The set of all geocodes used as unique identifiers of the cells of a full-coverage of the geographic surface (or any well-defined area like a country or the oceans), is a geocode system (also named geocode scheme). The syntax and semantic of the geocodes are also components of the system definition:
- geocode syntax: the characters that can be used, blocks of characters and its size and order. Example: country codes use two letters of the alphabet (chacacter set A-Z). The most commom way to describe formally is by regular expression (e.g.
- geocode semantic: the meaning of the geocode, usually expressed by associating the code with a geographical entity type. Can be described formally is by an ontology, an UML class diagram or any Entity-relationship model.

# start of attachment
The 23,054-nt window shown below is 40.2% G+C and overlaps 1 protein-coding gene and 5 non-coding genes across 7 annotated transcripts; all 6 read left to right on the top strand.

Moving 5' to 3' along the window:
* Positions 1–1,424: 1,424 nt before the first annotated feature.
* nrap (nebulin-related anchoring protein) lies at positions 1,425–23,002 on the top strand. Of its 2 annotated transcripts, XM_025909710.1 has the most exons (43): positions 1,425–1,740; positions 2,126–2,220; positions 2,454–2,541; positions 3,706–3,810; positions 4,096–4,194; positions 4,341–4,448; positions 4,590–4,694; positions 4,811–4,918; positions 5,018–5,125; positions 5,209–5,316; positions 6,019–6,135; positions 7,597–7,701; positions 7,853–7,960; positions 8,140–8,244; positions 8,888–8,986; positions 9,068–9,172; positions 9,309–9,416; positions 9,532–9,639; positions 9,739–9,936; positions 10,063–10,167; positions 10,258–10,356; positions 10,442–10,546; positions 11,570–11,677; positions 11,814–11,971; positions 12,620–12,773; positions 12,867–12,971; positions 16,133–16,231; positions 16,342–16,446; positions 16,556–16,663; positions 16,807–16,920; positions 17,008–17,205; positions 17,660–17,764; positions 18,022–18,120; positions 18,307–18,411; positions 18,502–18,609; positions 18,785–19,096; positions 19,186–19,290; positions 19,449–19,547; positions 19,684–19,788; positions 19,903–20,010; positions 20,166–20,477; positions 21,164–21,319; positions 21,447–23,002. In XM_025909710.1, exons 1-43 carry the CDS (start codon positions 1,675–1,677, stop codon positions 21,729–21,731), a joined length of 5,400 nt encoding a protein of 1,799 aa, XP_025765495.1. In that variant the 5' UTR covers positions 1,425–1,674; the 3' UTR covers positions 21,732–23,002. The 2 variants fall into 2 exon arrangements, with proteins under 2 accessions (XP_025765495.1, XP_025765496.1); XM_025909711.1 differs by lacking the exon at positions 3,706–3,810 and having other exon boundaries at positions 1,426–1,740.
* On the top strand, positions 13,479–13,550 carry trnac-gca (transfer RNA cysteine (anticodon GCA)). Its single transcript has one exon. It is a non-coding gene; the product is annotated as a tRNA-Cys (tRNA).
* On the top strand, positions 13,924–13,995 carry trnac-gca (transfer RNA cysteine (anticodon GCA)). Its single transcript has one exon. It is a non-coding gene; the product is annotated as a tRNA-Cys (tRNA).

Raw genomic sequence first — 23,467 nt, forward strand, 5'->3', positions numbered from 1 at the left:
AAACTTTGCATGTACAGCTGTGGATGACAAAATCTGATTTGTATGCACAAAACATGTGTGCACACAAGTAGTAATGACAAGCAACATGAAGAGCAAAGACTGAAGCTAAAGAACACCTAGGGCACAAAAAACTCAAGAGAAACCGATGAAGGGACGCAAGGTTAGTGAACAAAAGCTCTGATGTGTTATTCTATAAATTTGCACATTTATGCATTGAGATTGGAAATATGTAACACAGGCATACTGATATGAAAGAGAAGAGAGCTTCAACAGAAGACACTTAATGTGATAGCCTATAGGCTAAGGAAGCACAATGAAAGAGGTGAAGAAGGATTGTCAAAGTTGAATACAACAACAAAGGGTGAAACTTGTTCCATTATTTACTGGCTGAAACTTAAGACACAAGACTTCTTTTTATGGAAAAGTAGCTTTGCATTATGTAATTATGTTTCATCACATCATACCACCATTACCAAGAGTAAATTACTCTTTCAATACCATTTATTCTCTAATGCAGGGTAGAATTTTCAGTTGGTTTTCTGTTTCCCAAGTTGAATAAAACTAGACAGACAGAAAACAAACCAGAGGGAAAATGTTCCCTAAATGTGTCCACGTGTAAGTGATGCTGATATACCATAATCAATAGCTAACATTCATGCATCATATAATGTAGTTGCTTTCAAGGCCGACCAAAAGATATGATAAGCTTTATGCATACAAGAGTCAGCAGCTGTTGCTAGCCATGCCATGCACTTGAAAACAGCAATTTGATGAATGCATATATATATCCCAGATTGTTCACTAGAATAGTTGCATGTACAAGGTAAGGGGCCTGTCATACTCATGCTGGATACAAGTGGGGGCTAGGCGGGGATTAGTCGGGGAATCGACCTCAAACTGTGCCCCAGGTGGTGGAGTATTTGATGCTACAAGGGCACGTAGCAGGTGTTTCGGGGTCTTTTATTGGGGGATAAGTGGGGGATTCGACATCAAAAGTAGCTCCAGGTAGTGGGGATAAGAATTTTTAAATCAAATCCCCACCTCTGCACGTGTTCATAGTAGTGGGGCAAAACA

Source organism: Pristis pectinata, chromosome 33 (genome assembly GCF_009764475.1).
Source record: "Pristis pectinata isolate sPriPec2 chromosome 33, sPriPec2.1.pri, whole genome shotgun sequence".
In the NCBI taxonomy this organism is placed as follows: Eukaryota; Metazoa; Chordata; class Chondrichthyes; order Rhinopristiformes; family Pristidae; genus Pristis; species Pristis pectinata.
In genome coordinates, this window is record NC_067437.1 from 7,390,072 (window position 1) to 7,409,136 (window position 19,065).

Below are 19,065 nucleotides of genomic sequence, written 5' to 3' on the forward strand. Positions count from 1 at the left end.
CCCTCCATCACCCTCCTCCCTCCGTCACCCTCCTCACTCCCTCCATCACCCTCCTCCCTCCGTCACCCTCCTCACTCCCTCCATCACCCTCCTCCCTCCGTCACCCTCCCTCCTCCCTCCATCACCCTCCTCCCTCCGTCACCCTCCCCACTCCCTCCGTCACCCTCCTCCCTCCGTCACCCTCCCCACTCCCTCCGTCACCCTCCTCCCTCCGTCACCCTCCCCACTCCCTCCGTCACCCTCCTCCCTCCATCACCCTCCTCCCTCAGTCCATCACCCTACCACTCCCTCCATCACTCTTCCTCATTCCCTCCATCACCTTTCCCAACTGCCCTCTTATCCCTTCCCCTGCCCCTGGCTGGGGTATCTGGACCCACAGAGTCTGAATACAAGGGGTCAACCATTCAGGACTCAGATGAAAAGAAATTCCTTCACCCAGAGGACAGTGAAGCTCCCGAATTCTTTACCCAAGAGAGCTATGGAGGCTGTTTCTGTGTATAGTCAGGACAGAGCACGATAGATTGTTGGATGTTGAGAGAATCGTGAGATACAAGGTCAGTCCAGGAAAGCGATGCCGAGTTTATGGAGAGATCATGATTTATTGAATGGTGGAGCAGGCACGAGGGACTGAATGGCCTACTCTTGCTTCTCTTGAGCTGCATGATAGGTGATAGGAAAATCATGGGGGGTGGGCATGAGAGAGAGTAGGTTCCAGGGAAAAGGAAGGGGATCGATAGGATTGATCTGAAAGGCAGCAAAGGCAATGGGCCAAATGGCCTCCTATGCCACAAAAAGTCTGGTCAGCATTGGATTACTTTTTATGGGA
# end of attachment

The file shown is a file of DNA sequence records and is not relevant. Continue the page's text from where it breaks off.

In general the semantic can be deduced by its formation or encoding/decoding process. Example: each Geohash code can be expressed by a rectangular area in the map, and the rectangle coordinates is obtained by its decoding process.
Many syntax and semantic characteristics are also summarized by classification.
Encode and decodeEdit
Any geocode can be translated from a formal (and expanded) expression of the geographical entity, or vice versa, the geocode translated to entity. The first is named encode process, the second decode. The actors and process involved, as defined by OGC, are:
- A software agent that transforms the description of a geographic entity (e.g. location name or latitude/longitude coordinates), into a normalized data and encodes it as a geocode.
- geocoder service
- A geocoder implemented as web service (or similar service interface), that accepts a set of geographic entity descriptors as input. The request is "sent" to the Geocoder Service, which processes the request and returns the resulting geocodes. More general services can also return geographic features (e.g. GeoJSON object) represented by the geocodes.